National Public Radio yesterday announced that its deficit now stands at $6.5 million as auditors reporting on the first seven months of the current fiscal year warned that NPR may have to shut down.

Myron Jones, chairman of the NPR board, disputed the gloomy forecast at a press conference, saying, "We are wounded, if you will, but we are not mortally wounded. We will survive."

A further report forecasting the results for the rest of fiscal '83 is due next week.

The audit, conducted by Coopers & Lybrand, reported a net loss of $4.5 million for the period from Oct. 1, 1982 (the beginning of the fiscal year) to April 30, l983. The audit disclosed a working capital deficit of $6.5 million and an overall deficit of $1.2 million.

Said Jerry Strong, a partner in the auditing firm, "These factors, among others, indicate that the National Public Radio Inc. and subsidiary may be unable to continue in existence."

The audit team emphasized that NPR owes a number of creditors, as well as the federal government, money which, "if demanded, could not be presently satisfied by NPR."

Ronald Bornstein, acting chief officer of NPR, sounded much more optimistic: "The task ahead will not be easy but the task ahead is well worth it."

The most serious abuse disclosed by the audit was the deliberate use of federal and state withholding taxes, totaling $850,000, to fund the deficit. Jones said "the decision was made to defer taxes and wait for the cash flow to pick up, so in effect it was a holding over. It is not a good decision. The government frowns on it."

No one would say if any individual would be held responsible for that and other accounting irregularities, but Jones said "questions of members of management" would be taken up at next week's full board meeting.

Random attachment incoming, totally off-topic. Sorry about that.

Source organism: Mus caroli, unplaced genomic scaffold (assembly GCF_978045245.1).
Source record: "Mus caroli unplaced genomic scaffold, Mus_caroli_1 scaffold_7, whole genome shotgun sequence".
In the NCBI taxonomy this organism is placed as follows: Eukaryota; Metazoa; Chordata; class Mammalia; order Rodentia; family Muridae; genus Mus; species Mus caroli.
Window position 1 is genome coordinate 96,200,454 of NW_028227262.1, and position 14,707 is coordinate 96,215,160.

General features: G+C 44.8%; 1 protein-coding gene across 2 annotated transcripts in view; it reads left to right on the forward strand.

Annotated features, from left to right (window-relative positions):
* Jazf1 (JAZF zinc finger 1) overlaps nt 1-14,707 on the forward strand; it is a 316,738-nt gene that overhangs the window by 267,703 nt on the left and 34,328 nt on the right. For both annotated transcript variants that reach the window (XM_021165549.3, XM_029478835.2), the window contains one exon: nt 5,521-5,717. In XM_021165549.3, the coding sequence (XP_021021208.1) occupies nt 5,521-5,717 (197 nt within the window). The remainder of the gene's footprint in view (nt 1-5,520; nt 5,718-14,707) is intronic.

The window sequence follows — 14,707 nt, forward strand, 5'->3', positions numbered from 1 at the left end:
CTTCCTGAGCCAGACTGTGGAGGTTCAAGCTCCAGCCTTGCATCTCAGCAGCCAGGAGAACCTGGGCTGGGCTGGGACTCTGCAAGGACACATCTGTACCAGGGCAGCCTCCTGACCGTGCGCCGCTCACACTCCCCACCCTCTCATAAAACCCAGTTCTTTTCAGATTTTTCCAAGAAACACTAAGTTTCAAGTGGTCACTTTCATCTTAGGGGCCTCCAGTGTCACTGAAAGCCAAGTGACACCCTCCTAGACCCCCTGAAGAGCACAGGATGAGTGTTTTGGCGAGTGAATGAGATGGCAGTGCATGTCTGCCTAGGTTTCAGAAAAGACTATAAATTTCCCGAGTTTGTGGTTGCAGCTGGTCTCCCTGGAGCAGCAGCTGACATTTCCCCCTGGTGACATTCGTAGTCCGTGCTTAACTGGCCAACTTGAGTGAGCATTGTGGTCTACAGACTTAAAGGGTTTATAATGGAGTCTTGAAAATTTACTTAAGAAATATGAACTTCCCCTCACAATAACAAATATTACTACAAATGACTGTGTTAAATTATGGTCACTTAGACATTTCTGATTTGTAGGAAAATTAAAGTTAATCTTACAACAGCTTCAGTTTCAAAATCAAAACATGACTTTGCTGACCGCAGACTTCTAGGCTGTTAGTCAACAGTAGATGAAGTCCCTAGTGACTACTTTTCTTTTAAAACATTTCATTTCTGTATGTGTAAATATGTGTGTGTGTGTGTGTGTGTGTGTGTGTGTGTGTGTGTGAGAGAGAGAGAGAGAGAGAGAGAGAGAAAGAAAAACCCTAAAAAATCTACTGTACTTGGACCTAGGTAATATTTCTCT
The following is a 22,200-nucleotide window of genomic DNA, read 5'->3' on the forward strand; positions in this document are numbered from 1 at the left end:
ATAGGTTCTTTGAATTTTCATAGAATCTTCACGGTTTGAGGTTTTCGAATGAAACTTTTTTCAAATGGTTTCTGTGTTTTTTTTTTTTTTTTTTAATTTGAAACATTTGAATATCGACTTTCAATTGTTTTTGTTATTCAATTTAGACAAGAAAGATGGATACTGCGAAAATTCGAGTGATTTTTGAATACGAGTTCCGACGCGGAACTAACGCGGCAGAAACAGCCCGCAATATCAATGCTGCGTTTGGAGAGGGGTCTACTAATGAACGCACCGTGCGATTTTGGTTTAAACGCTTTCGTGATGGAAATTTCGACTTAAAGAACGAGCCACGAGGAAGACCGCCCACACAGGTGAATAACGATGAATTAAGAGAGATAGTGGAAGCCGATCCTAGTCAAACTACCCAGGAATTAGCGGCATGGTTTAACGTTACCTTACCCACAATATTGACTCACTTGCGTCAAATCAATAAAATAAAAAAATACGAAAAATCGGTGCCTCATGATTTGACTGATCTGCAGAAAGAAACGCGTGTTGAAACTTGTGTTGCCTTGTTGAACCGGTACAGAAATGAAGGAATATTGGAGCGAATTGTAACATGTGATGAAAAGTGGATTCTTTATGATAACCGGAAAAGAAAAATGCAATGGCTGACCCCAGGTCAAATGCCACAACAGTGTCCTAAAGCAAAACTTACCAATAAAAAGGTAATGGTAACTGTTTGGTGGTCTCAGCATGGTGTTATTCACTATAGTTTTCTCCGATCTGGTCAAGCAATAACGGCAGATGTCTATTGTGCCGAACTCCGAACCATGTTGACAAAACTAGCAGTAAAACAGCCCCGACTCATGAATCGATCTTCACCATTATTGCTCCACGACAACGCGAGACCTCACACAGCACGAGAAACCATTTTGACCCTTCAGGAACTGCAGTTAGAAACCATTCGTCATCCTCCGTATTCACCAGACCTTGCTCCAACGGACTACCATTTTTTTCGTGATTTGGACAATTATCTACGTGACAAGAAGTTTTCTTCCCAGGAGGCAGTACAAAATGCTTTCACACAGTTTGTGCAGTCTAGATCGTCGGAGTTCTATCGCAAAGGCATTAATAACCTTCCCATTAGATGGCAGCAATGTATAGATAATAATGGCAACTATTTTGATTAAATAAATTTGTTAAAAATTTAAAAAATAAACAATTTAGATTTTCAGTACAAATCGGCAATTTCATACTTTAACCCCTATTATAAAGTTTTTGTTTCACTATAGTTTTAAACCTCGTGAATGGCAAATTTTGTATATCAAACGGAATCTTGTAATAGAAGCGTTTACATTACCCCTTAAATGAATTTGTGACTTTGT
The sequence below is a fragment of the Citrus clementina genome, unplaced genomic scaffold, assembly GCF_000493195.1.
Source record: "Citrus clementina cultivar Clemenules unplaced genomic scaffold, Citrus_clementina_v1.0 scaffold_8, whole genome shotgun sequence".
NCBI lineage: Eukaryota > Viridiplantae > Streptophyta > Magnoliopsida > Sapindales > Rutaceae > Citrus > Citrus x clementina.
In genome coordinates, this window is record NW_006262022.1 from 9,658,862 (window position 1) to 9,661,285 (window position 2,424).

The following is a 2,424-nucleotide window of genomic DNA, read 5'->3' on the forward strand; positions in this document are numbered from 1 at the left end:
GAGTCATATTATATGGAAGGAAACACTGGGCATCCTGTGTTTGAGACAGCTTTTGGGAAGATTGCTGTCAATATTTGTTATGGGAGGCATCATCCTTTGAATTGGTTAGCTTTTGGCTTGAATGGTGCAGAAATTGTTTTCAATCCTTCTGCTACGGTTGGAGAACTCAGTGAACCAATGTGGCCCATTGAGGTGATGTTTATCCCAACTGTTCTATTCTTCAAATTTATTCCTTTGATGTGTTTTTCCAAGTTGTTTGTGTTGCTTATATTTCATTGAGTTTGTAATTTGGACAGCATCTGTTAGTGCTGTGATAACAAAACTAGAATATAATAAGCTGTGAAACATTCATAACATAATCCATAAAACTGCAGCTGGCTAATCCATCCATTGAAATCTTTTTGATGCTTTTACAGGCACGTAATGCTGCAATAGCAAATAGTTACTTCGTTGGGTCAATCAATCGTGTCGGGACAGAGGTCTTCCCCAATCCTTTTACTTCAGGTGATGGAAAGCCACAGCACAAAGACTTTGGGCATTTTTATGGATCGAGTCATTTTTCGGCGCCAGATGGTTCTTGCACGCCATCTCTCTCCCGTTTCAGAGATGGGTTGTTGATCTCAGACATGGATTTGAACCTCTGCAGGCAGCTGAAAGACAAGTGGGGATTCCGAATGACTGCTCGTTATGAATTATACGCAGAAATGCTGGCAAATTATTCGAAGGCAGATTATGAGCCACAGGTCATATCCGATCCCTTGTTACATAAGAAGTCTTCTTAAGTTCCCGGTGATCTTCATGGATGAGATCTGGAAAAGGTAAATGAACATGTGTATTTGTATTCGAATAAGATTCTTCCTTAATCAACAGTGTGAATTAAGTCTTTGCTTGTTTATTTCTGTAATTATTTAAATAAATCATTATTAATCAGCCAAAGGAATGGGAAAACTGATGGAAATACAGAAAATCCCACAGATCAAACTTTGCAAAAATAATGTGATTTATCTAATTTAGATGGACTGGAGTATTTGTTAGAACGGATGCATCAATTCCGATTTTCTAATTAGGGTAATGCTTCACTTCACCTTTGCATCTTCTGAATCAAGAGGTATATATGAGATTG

Frank Mankiewicz, the former president of NPR, said he was first told of the witholding-tax abuses on June 2.

Jones also described a $9,000 salary advance Mankiewicz had received as an "interest-free loan." Because of a salary freeze, the NPR board gave Mankiewicz an advance in lieu of a raise that they had approved for him. When salary increases went into effect in January, Mankiewicz began to pay back the advance.

A series of irregularities and errors in the budgeting system, mainly stemming from undisciplined or nonexistent internal accounting controls, were cited. Strong said the "inability of the accounting system to produce timely and accurate reports" went beyond the seven-month period under study. He cited late billing of $320,000 to satellite customers.

The lack of controls, said officials, led to faulty recording of expenses, such as $800,000 for "travel and entertainment." Further, "American Express card usage was poorly monitored."

Jones has ordered all cards returned.

Until a full financial picture is available, said Bornstein, no exact measures for retiring the deficit or future fundraising can be implemented.

Jones said, "We know we need loans and grants, know we need backup from CPB Corporation for Public Broadcasting , we need an accurate and sound financial system."

In an effort to solve the financial crisis, which officials said was caused by a reduction in federal funds and declining general revenues, NPR has cut its work force by 154 people, reduced its budget from $26 million to $17 million, eliminated the news portions of the NPR Plus package and The Sunday Show, whittled the arts and performance staff to a skeleton crew and targeted popular programs such as "Jazz Alive" for elimination after Sept. 30. Officials said they didn't foresee further staff cuts.

Yesterday, NPR officials said 88 percent of the stations were responding positively to a request from NPR that they transfer funds from CPB grants to the network.

NPR is paying $110,000 for the audit and $300,000 to $500,000 for the interim management team, Bornstein said. Those costs will be reflected in the May to September budget.